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author:("gruen, Tim")
1.  Solving the RNA polymerase I structural puzzle 
Details of the RNA polymerase I crystal structure determination provide a framework for solution of the structures of other multi-subunit complexes. Simple crystallographic experiments are described to extract relevant biological information such as the location of the enzyme active site.
Knowing the structure of multi-subunit complexes is critical to understand basic cellular functions. However, when crystals of these complexes can be obtained they rarely diffract beyond 3 Å resolution, which complicates X-ray structure determination and refinement. The crystal structure of RNA polymerase I, an essential cellular machine that synthesizes the precursor of ribosomal RNA in the nucleolus of eukaryotic cells, has recently been solved. Here, the crucial steps that were undertaken to build the atomic model of this multi-subunit enzyme are reported, emphasizing how simple crystallographic experiments can be used to extract relevant biological information. In particular, this report discusses the combination of poor molecular replacement and experimental phases, the application of multi-crystal averaging and the use of anomalous scatterers as sequence markers to guide tracing and to locate the active site. The methods outlined here will likely serve as a reference for future structural determination of large complexes at low resolution.
doi:10.1107/S1399004714015788
PMCID: PMC4188003  PMID: 25286842
low-resolution structure determination; multi-subunit complexes; transcription; RNA polymerase I
2.  Refinement of macromolecular structures against neutron data with SHELXL2013  
Journal of Applied Crystallography  2013;47(Pt 1):462-466.
SHELXL2013 contains improvements over the previous versions that facilitate the refinement of macromolecular structures against neutron data. This article highlights several features of particular interest for this purpose and includes a list of restraints for H-atom refinement.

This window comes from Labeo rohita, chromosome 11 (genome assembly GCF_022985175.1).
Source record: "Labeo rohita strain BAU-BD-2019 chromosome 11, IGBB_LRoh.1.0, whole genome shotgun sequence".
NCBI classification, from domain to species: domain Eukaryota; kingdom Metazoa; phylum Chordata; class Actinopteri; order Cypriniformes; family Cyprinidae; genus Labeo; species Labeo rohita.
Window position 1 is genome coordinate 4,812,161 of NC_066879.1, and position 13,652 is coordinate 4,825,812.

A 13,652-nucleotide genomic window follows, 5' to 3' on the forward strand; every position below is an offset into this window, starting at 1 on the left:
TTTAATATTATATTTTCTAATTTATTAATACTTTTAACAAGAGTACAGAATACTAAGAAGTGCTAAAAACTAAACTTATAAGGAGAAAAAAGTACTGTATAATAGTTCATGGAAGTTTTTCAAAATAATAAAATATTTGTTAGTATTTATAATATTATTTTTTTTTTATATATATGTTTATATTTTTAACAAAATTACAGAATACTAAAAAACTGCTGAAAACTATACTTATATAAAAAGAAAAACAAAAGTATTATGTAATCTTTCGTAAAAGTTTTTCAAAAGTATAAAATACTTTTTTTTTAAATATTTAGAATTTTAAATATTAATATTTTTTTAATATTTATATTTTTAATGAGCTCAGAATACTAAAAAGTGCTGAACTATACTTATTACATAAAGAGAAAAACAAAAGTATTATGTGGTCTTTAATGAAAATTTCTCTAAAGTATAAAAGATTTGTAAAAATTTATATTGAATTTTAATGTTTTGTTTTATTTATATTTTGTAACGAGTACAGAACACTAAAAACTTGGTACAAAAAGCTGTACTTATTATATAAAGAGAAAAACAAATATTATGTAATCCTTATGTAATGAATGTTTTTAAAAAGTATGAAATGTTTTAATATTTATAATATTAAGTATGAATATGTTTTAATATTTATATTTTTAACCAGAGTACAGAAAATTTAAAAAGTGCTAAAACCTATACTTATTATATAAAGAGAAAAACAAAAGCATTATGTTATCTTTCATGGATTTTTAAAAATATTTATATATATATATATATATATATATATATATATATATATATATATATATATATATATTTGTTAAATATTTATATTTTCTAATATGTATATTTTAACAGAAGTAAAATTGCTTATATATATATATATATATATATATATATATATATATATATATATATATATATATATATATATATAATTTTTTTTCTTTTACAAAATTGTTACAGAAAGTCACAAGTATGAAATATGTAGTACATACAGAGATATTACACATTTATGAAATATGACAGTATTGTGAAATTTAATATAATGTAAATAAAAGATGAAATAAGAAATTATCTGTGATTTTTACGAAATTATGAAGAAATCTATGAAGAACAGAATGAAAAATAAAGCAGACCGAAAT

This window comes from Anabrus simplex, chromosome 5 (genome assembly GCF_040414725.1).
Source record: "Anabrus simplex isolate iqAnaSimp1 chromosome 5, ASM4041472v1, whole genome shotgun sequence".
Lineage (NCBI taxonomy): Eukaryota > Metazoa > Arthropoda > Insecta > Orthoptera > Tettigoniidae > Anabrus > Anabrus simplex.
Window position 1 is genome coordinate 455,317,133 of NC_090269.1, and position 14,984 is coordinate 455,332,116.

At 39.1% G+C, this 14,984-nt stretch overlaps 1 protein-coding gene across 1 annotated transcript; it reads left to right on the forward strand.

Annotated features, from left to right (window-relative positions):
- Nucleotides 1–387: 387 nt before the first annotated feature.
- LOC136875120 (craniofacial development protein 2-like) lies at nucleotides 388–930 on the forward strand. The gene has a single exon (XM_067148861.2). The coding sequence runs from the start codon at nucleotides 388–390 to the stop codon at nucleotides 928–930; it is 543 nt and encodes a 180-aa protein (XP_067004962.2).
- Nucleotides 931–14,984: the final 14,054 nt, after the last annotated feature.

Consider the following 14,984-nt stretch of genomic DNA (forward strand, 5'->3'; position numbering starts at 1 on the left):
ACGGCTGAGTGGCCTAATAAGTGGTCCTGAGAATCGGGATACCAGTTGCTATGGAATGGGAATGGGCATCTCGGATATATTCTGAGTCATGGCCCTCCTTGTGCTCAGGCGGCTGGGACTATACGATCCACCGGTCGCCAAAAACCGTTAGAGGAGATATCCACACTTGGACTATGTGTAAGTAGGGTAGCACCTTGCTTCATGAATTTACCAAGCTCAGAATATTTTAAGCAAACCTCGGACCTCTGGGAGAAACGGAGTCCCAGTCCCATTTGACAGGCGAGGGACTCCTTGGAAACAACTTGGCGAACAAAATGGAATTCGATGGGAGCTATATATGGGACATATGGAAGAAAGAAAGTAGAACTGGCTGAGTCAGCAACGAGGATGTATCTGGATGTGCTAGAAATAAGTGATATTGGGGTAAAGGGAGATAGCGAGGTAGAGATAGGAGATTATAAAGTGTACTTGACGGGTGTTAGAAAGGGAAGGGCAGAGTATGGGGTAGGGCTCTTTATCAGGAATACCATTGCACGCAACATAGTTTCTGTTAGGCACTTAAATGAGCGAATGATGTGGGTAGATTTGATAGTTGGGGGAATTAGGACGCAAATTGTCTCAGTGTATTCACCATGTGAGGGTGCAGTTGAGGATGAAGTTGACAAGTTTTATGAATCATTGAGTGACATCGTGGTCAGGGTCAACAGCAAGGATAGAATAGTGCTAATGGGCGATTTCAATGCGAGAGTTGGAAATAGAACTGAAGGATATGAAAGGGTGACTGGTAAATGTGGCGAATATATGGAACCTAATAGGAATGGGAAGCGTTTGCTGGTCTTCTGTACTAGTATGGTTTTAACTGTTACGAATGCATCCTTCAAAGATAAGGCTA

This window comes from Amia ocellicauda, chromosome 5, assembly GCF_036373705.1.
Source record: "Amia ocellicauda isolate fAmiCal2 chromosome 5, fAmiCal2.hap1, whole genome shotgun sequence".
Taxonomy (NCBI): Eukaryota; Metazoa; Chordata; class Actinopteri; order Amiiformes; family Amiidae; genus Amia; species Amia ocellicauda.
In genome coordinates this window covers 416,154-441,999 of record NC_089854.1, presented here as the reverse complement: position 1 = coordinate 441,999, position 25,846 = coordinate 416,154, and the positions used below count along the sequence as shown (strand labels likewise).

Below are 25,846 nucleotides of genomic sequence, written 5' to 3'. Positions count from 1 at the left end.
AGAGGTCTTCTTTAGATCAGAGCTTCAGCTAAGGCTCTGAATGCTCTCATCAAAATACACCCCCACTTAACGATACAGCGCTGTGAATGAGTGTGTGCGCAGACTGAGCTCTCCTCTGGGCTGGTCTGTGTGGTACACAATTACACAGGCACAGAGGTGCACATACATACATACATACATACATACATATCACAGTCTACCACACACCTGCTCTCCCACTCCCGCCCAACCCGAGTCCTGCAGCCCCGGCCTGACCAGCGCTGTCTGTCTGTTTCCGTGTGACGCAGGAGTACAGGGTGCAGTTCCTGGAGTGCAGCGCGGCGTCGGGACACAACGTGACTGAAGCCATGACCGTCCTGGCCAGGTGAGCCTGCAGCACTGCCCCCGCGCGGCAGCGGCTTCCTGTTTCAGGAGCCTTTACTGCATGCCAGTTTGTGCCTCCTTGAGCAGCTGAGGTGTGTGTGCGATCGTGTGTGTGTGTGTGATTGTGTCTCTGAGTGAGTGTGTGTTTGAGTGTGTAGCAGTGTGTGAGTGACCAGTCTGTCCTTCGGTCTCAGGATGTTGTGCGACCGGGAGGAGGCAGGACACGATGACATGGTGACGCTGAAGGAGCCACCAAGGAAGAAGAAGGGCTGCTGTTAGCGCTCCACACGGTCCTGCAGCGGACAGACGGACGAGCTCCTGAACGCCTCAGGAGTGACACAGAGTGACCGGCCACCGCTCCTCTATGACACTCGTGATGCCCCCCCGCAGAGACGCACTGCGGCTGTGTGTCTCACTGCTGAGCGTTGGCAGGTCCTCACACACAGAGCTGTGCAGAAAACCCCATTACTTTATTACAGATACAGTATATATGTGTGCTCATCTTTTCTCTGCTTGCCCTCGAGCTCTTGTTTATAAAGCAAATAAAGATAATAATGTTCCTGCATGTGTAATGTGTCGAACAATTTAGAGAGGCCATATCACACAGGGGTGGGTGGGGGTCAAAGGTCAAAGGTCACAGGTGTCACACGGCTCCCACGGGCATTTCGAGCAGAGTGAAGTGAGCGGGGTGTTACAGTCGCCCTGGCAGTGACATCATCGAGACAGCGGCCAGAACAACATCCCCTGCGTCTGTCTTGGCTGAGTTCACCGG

Some of the improvements in SHELX2013 make SHELXL convenient to use for refinement of macromolecular structures against neutron data without the support of X-ray data. The new NEUT instruction adjusts the behaviour of the SFAC instruction as well as the default bond lengths of the AFIX instructions. This work presents a protocol on how to use SHELXL for refinement of protein structures against neutron data. It includes restraints extending the Engh & Huber [Acta Cryst. (1991), A47, 392–400] restraints to H atoms and discusses several of the features of SHELXL that make the program particularly useful for the investigation of H atoms with neutron diffraction. SHELXL2013 is already adequate for the refinement of small molecules against neutron data, but there is still room for improvement, like the introduction of chain IDs for the refinement of macromolecular structures.
doi:10.1107/S1600576713027659
PMCID: PMC3937812  PMID: 24587788
single-crystal neutron diffraction; macromolecular structure refinement; hydrogen restraints; SHELXL2013
3.  Integrated analysis of the conformation of a protein-linked spin label by crystallography, EPR and NMR spectroscopy 
Journal of Biomolecular Nmr  2011;49(2):111-119.